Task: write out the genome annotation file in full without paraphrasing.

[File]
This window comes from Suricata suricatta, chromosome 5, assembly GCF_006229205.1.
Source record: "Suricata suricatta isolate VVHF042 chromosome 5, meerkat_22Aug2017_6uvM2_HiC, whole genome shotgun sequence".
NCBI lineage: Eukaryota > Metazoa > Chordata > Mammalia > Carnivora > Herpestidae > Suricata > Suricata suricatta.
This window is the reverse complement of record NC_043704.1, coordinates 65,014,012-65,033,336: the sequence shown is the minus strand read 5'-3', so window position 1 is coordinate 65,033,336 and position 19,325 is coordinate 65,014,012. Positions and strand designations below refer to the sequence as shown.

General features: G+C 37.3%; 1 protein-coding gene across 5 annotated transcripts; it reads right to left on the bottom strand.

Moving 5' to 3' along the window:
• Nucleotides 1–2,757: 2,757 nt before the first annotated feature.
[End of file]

This window comes from Suricata suricatta, chromosome 5, assembly GCF_006229205.1.
Source record: "Suricata suricatta isolate VVHF042 chromosome 5, meerkat_22Aug2017_6uvM2_HiC, whole genome shotgun sequence".
NCBI lineage: Eukaryota > Metazoa > Chordata > Mammalia > Carnivora > Herpestidae > Suricata > Suricata suricatta.
This window is the reverse complement of record NC_043704.1, coordinates 65,014,012-65,033,336: the sequence shown is the minus strand read 5'-3', so window position 1 is coordinate 65,033,336 and position 19,325 is coordinate 65,014,012. Positions and strand designations below refer to the sequence as shown.

General features: G+C 37.3%; 1 protein-coding gene across 5 annotated transcripts; it reads right to left on the bottom strand.

Moving 5' to 3' along the window:
• Nucleotides 1–2,757: 2,757 nt before the first annotated feature.